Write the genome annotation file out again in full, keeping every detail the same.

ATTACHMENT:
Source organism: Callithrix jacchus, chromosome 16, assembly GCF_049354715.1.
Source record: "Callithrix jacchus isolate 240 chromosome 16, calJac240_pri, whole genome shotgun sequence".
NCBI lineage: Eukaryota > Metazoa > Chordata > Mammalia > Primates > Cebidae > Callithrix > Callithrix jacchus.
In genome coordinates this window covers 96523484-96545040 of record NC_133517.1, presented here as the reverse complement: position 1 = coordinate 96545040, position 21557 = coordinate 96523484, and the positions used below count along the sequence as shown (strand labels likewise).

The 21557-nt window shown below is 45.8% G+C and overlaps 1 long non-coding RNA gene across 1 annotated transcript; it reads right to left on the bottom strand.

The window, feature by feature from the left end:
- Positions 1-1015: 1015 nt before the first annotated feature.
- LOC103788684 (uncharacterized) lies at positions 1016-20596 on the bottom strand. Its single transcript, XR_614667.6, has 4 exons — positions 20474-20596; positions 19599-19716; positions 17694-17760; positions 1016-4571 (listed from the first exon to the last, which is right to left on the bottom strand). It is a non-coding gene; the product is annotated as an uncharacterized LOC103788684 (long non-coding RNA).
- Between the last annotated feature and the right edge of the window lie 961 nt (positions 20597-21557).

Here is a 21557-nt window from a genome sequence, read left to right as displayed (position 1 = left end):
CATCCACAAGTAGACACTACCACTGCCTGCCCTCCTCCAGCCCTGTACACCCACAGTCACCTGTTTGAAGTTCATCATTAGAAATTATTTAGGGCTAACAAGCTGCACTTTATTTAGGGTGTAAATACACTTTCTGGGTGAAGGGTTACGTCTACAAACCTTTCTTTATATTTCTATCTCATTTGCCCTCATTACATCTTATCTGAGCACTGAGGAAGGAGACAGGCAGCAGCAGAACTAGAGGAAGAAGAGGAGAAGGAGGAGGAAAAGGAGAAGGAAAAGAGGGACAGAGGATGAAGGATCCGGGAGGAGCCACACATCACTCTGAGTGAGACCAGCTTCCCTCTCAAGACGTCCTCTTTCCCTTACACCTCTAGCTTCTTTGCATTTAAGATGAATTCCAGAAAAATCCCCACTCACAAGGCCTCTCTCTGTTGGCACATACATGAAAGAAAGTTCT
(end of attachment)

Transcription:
Source organism: Callithrix jacchus, chromosome 16, assembly GCF_049354715.1.
Source record: "Callithrix jacchus isolate 240 chromosome 16, calJac240_pri, whole genome shotgun sequence".
NCBI lineage: Eukaryota > Metazoa > Chordata > Mammalia > Primates > Cebidae > Callithrix > Callithrix jacchus.
In genome coordinates this window covers 96523484-96545040 of record NC_133517.1, presented here as the reverse complement: position 1 = coordinate 96545040, position 21557 = coordinate 96523484, and the positions used below count along the sequence as shown (strand labels likewise).

The 21557-nt window shown below is 45.8% G+C and overlaps 1 long non-coding RNA gene across 1 annotated transcript; it reads right to left on the bottom strand.

The window, feature by feature from the left end:
- Positions 1-1015: 1015 nt before the first annotated feature.
- LOC103788684 (uncharacterized) lies at positions 1016-20596 on the bottom strand. Its single transcript, XR_614667.6, has 4 exons — positions 20474-20596; positions 19599-19716; positions 17694-17760; positions 1016-4571 (listed from the first exon to the last, which is right to left on the bottom strand). It is a non-coding gene; the product is annotated as an uncharacterized LOC103788684 (long non-coding RNA).
- Between the last annotated feature and the right edge of the window lie 961 nt (positions 20597-21557).

Here is a 21557-nt window from a genome sequence, read left to right as displayed (position 1 = left end):
CATCCACAAGTAGACACTACCACTGCCTGCCCTCCTCCAGCCCTGTACACCCACAGTCACCTGTTTGAAGTTCATCATTAGAAATTATTTAGGGCTAACAAGCTGCACTTTATTTAGGGTGTAAATACACTTTCTGGGTGAAGGGTTACGTCTACAAACCTTTCTTTATATTTCTATCTCATTTGCCCTCATTACATCTTATCTGAGCACTGAGGAAGGAGACAGGCAGCAGCAGAACTAGAGGAAGAAGAGGAGAAGGAGGAGGAAAAGGAGAAGGAAAAGAGGGACAGAGGATGAAGGATCCGGGAGGAGCCACACATCACTCTGAGTGAGACCAGCTTCCCTCTCAAGACGTCCTCTTTCCCTTACACCTCTAGCTTCTTTGCATTTAAGATGAATTCCAGAAAAATCCCCACTCACAAGGCCTCTCTCTGTTGGCACATACATGAAAGAAAGTTCT